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Traditional items associated with Christmas
December 19, 2015, 5:48 pm
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Christmas is a festival celebrated with great enthusiasm and religious fervor around the world. Christmas carols, nativity scene, Santa Claus and Christmas tree festooned with decorations are just as much a part of Christmas celebrations as are exchanging gifts among friends and relatives and the traditional Christmas dinner. Here we look at some of the traditional items associated with Christmas and its significance.

Santa Claus: Santa Claus or Saint Nicholas is a figure with legendary, historical and folkloric origins who, in many Western cultures, brings gifts to the homes of good children on 24 December, the night before Christmas. He is generally depicted as a portly, joyous, white-bearded man, with spectacles, wearing a red coat with white collar and cuffs, white-cuffed red trousers, and black leather belt and boots, riding a reindeer-sledge and bearing gifts for children.

Christmas tree: The practice of tree worship has been found in many ancient cultures. Often the saplings were brought indoors and decorated to ensure a good crop for the coming year. The modern Christmas tree was likely born in the 8th century, when St. Boniface, in order to stop the worship of an oak tree cut it down, only to have an evergreen fir tree grow in its place. The evergreen was then offered as a symbol of Christmas.

The nativity scene: The nativity scene has been a staple for Christmas for over many years. One of the largest nativity scenes is set up in Saint Peter’s square in Rome, Italy. Basically the whole play includes the birth of Jesus and how the three kings, guided by the star came to visit him. This play is presented throughout the world in almost all countries with Catholics.

Christmas carol: A Christmas carol is a song whose lyrics are on the theme of Christmas, and which is traditionally sung on Christmas itself or during the surrounding holiday season. Christmas carols may be regarded as a subset of the broader category of Christmas music.

 

Mistletoe: Mistletoe was believed to have fallen from heaven and grown onto a tree that sprang from Earth. It thus represents the joining of heaven and earth. A kiss under the mistletoe symbolizes acceptance and reconciliation.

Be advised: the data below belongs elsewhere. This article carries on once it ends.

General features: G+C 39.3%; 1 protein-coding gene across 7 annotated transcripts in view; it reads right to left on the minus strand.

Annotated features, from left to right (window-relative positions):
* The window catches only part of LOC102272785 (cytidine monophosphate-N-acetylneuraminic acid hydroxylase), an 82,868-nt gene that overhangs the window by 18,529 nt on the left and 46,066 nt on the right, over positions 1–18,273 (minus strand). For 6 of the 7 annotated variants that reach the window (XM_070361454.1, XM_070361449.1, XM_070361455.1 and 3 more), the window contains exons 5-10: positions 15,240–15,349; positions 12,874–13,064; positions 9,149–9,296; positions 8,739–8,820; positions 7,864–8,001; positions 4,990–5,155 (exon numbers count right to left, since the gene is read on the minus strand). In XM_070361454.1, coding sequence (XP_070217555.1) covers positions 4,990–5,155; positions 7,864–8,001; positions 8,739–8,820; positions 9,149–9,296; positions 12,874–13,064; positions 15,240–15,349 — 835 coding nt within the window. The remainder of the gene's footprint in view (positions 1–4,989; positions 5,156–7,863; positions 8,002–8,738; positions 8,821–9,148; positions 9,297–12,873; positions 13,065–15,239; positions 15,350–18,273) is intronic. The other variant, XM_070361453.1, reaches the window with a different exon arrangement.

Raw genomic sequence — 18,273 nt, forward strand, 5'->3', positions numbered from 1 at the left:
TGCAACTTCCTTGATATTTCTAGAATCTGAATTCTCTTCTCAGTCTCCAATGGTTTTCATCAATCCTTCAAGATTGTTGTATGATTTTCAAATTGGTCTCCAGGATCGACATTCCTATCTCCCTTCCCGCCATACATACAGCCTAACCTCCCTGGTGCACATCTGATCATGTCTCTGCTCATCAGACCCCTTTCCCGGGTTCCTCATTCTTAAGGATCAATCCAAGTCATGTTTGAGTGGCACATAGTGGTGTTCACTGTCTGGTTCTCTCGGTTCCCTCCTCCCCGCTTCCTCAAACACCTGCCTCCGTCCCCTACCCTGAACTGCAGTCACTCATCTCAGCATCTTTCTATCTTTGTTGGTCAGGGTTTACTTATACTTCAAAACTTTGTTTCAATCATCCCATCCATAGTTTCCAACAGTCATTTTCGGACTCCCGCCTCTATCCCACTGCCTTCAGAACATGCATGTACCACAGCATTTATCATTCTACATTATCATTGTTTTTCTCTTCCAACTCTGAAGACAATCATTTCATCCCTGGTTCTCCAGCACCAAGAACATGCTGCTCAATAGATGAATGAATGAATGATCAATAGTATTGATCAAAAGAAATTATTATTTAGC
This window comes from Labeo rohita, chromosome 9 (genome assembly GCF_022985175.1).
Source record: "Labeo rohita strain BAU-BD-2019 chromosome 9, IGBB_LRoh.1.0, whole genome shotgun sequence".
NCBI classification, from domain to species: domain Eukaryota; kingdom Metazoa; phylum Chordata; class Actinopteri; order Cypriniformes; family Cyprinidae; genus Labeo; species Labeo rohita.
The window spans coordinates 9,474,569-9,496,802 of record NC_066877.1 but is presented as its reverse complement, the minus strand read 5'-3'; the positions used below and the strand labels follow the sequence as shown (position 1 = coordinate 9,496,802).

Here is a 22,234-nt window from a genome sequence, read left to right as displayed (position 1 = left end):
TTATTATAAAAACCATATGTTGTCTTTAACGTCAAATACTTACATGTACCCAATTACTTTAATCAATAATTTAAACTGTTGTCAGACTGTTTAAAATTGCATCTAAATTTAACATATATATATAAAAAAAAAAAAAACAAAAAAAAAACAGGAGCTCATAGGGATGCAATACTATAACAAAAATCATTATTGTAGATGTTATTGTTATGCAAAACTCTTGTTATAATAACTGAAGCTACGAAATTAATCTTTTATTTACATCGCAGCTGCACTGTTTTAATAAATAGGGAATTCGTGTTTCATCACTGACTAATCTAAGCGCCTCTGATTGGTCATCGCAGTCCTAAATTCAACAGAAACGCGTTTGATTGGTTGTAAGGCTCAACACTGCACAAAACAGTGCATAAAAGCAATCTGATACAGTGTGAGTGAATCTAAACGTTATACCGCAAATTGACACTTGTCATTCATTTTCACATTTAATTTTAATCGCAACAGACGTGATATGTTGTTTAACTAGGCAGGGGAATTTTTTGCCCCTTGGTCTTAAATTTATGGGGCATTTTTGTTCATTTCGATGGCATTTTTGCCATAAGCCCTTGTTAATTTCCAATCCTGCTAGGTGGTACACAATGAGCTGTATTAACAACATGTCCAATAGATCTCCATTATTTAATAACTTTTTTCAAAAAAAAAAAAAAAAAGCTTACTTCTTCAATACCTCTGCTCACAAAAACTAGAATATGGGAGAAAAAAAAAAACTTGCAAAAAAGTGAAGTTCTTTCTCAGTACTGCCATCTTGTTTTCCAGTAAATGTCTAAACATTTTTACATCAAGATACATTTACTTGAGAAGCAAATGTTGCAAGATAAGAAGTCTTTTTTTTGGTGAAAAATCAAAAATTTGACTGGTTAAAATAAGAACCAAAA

Holly: One of the most popular Christmastime accoutrements is a sharp edged holly.   In many Western cultures, holly is used especially in wreaths and in illustrations on Christmas cards. Since medieval times the plant has carried a Christian symbolism, as expressed in the well-known carol "The Holly and the Ivy".

Yule Log: The word yule meant ‘infant’ in the language of the Chaldeans, who lived in the Middle-East. On Christmas Eve an enormous log would be cut and placed in the hearth. The log would be then sprinkled with salt, oil, and prayers said to protect the house from evil. In certain places, the Yule logs became decorative, often being used as Christmas centerpieces and decorated with evergreens and candles. Cooks began creating pastry Yule logs, rolled cakes covered in chocolate or coffee and decorated with sugared holly and roses.

Candy Canes: A candy cane or peppermint stick is a cane-shaped stick candy associated with Christmastide. It is traditionally white with red stripes and flavored with peppermint, but today there are a variety of flavors and colors. In celebrations of Christmas day, candy canes are given to children.

Christmas Cards: A Christmas card is a greeting card sent as part of the traditional celebration of Christmas in order to convey a range of sentiments related to the Christmas and holiday season. Christmas cards are usually exchanged during the weeks before Christmas Day.

Bells: Bells especially church bells have traditionally been associated with Christmas for a long time. In Victorian times, it was fashionable to go around singing carols with small hand bells to play the tune of the carol. Sometimes there would only be bells and no singing. This tradition is popular even today.

Christmas pudding: Also known as the plum pudding, this item is not only famous in Britain, the country of its origin, but also throughout the world. The pudding in itself takes hours to cook and is usually served still flaming. However, the legend attached to this is its wish-making. According to the legend, all those who stir the batter are supposed to make a wish. Sometimes the bakers even drop a coin into the batter and the person to find it will be the lucky one.

 

 

 

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